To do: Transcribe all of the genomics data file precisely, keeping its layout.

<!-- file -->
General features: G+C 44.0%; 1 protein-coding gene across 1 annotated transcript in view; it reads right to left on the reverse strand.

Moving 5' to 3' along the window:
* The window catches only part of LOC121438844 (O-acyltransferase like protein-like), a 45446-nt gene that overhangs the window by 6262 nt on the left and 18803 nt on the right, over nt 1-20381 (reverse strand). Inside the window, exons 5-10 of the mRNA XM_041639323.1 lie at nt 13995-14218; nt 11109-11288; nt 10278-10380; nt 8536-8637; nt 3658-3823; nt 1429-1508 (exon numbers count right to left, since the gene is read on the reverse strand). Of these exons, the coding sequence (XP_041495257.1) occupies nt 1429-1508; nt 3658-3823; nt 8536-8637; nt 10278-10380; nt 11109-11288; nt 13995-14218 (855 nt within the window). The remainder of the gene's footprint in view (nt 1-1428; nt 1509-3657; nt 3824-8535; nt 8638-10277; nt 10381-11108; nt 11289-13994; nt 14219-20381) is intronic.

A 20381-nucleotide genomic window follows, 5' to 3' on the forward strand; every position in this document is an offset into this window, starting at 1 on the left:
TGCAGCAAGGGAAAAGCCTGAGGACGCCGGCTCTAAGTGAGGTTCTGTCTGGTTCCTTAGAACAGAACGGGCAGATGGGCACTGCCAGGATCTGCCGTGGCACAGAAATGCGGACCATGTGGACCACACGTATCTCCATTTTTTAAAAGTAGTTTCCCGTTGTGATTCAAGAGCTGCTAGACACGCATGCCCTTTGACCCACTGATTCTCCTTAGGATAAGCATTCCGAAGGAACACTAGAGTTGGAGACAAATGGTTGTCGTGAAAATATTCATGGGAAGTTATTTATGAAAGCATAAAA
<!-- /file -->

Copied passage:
General features: G+C 44.0%; 1 protein-coding gene across 1 annotated transcript in view; it reads right to left on the reverse strand.

Moving 5' to 3' along the window:
* The window catches only part of LOC121438844 (O-acyltransferase like protein-like), a 45446-nt gene that overhangs the window by 6262 nt on the left and 18803 nt on the right, over nt 1-20381 (reverse strand). Inside the window, exons 5-10 of the mRNA XM_041639323.1 lie at nt 13995-14218; nt 11109-11288; nt 10278-10380; nt 8536-8637; nt 3658-3823; nt 1429-1508 (exon numbers count right to left, since the gene is read on the reverse strand). Of these exons, the coding sequence (XP_041495257.1) occupies nt 1429-1508; nt 3658-3823; nt 8536-8637; nt 10278-10380; nt 11109-11288; nt 13995-14218 (855 nt within the window). The remainder of the gene's footprint in view (nt 1-1428; nt 1509-3657; nt 3824-8535; nt 8638-10277; nt 10381-11108; nt 11289-13994; nt 14219-20381) is intronic.

A 20381-nucleotide genomic window follows, 5' to 3' on the forward strand; every position in this document is an offset into this window, starting at 1 on the left:
TGCAGCAAGGGAAAAGCCTGAGGACGCCGGCTCTAAGTGAGGTTCTGTCTGGTTCCTTAGAACAGAACGGGCAGATGGGCACTGCCAGGATCTGCCGTGGCACAGAAATGCGGACCATGTGGACCACACGTATCTCCATTTTTTAAAAGTAGTTTCCCGTTGTGATTCAAGAGCTGCTAGACACGCATGCCCTTTGACCCACTGATTCTCCTTAGGATAAGCATTCCGAAGGAACACTAGAGTTGGAGACAAATGGTTGTCGTGAAAATATTCATGGGAAGTTATTTATGAAAGCATAAAA